It is not "British imperialism" that keeps Ireland divided. Fundamentally, it is the refusal of the Protestant Unionist Irish minority, who are the majority in north-east Ulster to accept the status of a permanent minority in a Catholic state.

If Britain withdraws without a political settlement - that is, before the Catholic and Protestant sections of the people of Northern Ireland and of Ireland as a whole have worked out a modus vivendi, a way of living together - then what will follow will not be self-determination for the people of Ireland as a whole, but Protestant self-determination.

Deprived of the British state, which they see m their own, they will not submit to Catholic rule. The Protestants will assert their own identity and work for their own self-determination against the Catholic majority. And they have the strength to achieve it.

What will inevitably follow from that is Catholic-Protestant civil war.

The Catholics could not win that war: they are a minority in Northern Ireland, and the people of the South will not rally to a Catholic crusade to crush the compact and well-armed Protestant community. No Wolfe Tone Republican would want the Catholics to win, because if they did win, the united Ireland that would result would have one million Protestants at least as alienated and hostile as are the half-million Catholics imprisoned by Partition against their will within the Six Counties state. But the Catholics would not win, and sectarian civil war - after much slaughter on both sides, of the sort we see now in Sri Lanka would lead to a new partition.

These are the fundamental realities of Irish political life, Mr Adams. For at least 100 years Irish political life has been dominated by the contradiction between the Irish majority's demand for unity and its demand for independence. The resistance of the minority - aided, for reasons which have varied over the years, by the British ruling class - has made it impossible to have both independence and unity even after the initial British resistance, for imperial military reasons, to any form of Irish independence, had vanished, as it did decades ago. The barrier to Irish unity lies within Ireland, Mr Adams.

The Northern Ireland unit is undemocratic and unviable and Ireland should be united. But Ireland will be united by a political movement which has a programme capable of uniting its communities - and, in the first place, the workers of the two communities.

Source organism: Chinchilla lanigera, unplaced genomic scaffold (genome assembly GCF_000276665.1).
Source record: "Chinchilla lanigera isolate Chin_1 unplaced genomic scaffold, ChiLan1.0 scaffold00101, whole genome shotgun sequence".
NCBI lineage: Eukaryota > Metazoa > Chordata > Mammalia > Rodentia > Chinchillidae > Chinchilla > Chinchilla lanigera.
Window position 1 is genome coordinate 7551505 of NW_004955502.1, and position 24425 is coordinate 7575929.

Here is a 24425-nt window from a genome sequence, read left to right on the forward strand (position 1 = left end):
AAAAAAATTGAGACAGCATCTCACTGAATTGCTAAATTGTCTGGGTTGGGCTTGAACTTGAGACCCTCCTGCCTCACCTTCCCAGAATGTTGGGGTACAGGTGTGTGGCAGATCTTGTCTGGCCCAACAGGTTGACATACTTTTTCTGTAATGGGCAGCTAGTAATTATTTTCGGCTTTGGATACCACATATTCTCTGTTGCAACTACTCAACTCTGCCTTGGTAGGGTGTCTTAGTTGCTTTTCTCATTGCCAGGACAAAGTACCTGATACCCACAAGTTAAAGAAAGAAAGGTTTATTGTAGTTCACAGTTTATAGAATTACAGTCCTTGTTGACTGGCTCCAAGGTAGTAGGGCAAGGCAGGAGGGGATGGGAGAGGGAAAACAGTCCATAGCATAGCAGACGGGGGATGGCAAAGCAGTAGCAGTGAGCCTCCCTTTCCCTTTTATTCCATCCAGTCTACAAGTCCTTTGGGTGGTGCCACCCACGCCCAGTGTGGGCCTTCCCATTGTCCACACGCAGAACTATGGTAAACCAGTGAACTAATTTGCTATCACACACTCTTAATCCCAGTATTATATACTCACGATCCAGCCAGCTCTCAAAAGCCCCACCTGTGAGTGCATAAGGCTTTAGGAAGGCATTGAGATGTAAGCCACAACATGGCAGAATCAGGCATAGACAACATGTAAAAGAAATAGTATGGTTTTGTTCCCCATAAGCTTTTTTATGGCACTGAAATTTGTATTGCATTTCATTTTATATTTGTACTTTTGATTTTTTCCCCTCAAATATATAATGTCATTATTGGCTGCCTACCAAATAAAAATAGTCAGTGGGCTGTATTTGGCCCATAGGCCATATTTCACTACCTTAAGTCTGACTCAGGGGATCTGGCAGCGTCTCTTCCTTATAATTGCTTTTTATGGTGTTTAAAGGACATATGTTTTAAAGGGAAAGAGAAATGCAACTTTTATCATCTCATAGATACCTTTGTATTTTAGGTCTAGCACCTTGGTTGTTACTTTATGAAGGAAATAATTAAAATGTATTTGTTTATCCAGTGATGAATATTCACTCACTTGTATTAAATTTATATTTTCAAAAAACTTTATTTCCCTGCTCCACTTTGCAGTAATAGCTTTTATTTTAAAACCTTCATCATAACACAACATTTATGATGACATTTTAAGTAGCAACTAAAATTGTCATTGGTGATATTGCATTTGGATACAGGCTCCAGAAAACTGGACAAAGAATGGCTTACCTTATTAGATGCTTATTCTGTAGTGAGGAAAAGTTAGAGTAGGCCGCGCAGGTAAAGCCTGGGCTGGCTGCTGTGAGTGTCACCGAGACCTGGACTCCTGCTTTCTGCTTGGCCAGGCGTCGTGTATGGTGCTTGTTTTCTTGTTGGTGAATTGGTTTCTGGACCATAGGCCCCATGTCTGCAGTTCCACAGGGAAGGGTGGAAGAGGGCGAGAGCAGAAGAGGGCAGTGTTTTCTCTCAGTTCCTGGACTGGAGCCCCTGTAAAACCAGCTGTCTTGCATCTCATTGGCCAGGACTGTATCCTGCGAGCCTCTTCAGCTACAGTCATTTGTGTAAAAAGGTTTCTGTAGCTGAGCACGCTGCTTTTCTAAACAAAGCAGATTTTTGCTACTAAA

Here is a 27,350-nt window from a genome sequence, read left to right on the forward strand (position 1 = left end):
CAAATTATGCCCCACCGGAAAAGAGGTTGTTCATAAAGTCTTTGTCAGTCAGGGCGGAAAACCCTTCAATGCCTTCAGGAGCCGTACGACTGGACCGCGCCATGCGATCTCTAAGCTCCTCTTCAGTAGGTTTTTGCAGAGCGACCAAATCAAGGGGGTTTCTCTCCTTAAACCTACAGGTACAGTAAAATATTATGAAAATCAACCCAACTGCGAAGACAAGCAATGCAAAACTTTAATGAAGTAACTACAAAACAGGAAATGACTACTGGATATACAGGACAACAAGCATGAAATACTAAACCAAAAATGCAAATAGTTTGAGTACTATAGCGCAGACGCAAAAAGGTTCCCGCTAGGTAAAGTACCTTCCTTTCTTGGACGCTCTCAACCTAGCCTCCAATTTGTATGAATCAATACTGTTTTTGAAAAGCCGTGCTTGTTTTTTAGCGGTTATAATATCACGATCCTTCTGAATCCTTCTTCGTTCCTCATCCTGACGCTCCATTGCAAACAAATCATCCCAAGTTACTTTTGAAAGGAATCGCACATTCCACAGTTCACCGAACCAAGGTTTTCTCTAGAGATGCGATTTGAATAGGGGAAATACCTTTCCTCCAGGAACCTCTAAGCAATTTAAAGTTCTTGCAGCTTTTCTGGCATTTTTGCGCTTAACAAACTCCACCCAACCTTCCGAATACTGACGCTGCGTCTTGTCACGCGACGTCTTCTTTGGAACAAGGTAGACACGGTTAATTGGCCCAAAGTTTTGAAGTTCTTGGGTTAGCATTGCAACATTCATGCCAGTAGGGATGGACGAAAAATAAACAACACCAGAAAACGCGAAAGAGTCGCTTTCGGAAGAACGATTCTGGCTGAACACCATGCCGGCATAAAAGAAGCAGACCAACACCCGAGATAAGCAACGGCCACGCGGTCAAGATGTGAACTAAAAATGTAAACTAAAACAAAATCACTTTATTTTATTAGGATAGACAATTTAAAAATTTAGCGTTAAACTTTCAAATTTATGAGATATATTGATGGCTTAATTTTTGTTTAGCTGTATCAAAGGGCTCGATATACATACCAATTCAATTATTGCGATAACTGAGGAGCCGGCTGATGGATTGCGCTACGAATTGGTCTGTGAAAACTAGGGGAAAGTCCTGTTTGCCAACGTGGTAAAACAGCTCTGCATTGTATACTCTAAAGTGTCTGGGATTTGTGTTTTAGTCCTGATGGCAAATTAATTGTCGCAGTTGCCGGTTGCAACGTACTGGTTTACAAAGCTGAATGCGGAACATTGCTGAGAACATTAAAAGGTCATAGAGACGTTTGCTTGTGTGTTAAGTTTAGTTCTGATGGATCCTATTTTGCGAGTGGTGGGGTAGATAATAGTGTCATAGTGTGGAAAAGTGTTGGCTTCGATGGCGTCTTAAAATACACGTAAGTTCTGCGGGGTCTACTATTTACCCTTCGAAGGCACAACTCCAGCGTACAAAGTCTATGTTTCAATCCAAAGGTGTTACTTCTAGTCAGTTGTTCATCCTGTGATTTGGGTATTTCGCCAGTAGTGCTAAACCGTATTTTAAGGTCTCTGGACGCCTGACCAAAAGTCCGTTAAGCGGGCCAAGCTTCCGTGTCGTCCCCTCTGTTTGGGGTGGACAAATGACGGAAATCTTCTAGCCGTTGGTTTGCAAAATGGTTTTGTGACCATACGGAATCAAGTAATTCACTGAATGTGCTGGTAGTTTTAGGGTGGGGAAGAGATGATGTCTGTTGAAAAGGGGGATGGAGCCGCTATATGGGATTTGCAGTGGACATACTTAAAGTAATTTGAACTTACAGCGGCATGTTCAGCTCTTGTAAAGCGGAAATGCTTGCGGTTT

An effective Republican movement should be fighting sectarianism in all forms, advocating a federal united Ireland with regional autonomy for the Protestant-majority area, and striving to unite workers in struggles for jobs, wages and conditions. It should ruthlessly reject all green nationalist rhetoric and all provocative actions that divide workers.

We cannot unite Ireland without uniting Irish people. James Connolly was right when he wrote: "Ireland without her people means nothing to me".

The last way to break down the barriers to Irish unity is by way of a military campaign. Your military campaign - conceived and justified as a campaign against British imperialism and its local agents - has raised and strengthened those barriers massively.

Yours is a war waged in the name of the Irish people, but actually based only on the Six Counties Catholic minority - and even on a minority of that minority: Your support in the rest of Ireland is miniscule. In a 26 Counties poll last week, 44% believed that your people should be extradited to stand trial in Northern Ireland, as against 34% who thought they should not.

Your chances of winning over the Northern Ireland majority are nil. In fact you don't try. Everything your movement has done over the years is proof that you have no interest in trying. You based yourselves on one community only, in both your political aims - a unitary Irish state, which would inevitably be Catholic-dominated - and your methods - a guerrilla war against the British state and against the Protestant community.

Against the Protestant community? Yes, Mr Adams, there is no other way to describe it, whether we are talking about what happened in Enniskillen or about the killing of Protestant workers earlier this year after they had been labelled as "military targets" for doing jobs somehow related to maintaining the army or police.

The slaughter of the innocents in Enniskillen will convince many of Sinn Fein's erstwhile supporters that the Provisional IRA's war has landed your movement - and all of Northern Ireland's society - in a bloody dead-end. It should convince the socialists within Sinn Fein that the military campaign needs to be called off now.

No good can come of this campaign. There is nothing revolutionary about militarism-on-principle. Even if this campaign should succeed in forcing the British to withdraw - and it won't do that - then it will not unite Ireland, but bloodily redivide it... forever.

Enough is enough!

John O'Mahony, Editor, Socialist Organiser.